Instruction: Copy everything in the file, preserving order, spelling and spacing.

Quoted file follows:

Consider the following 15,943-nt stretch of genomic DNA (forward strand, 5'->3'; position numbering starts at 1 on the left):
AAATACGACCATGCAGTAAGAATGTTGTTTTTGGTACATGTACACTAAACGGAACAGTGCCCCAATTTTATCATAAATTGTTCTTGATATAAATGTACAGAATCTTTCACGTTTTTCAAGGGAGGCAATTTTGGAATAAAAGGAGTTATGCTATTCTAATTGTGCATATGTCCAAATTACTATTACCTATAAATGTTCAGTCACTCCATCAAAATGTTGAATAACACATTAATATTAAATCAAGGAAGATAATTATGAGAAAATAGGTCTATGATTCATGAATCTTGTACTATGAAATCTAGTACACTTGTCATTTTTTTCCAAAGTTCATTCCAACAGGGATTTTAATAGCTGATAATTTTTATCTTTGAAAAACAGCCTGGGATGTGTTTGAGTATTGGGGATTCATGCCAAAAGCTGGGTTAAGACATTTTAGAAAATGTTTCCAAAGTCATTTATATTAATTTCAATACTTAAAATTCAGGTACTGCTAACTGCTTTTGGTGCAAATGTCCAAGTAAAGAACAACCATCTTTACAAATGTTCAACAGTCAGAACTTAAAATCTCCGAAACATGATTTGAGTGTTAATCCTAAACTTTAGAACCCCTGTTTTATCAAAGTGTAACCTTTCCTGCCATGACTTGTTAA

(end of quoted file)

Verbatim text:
Consider the following 15,943-nt stretch of genomic DNA (forward strand, 5'->3'; position numbering starts at 1 on the left):
AAATACGACCATGCAGTAAGAATGTTGTTTTTGGTACATGTACACTAAACGGAACAGTGCCCCAATTTTATCATAAATTGTTCTTGATATAAATGTACAGAATCTTTCACGTTTTTCAAGGGAGGCAATTTTGGAATAAAAGGAGTTATGCTATTCTAATTGTGCATATGTCCAAATTACTATTACCTATAAATGTTCAGTCACTCCATCAAAATGTTGAATAACACATTAATATTAAATCAAGGAAGATAATTATGAGAAAATAGGTCTATGATTCATGAATCTTGTACTATGAAATCTAGTACACTTGTCATTTTTTTCCAAAGTTCATTCCAACAGGGATTTTAATAGCTGATAATTTTTATCTTTGAAAAACAGCCTGGGATGTGTTTGAGTATTGGGGATTCATGCCAAAAGCTGGGTTAAGACATTTTAGAAAATGTTTCCAAAGTCATTTATATTAATTTCAATACTTAAAATTCAGGTACTGCTAACTGCTTTTGGTGCAAATGTCCAAGTAAAGAACAACCATCTTTACAAATGTTCAACAGTCAGAACTTAAAATCTCCGAAACATGATTTGAGTGTTAATCCTAAACTTTAGAACCCCTGTTTTATCAAAGTGTAACCTTTCCTGCCATGACTTGTTAA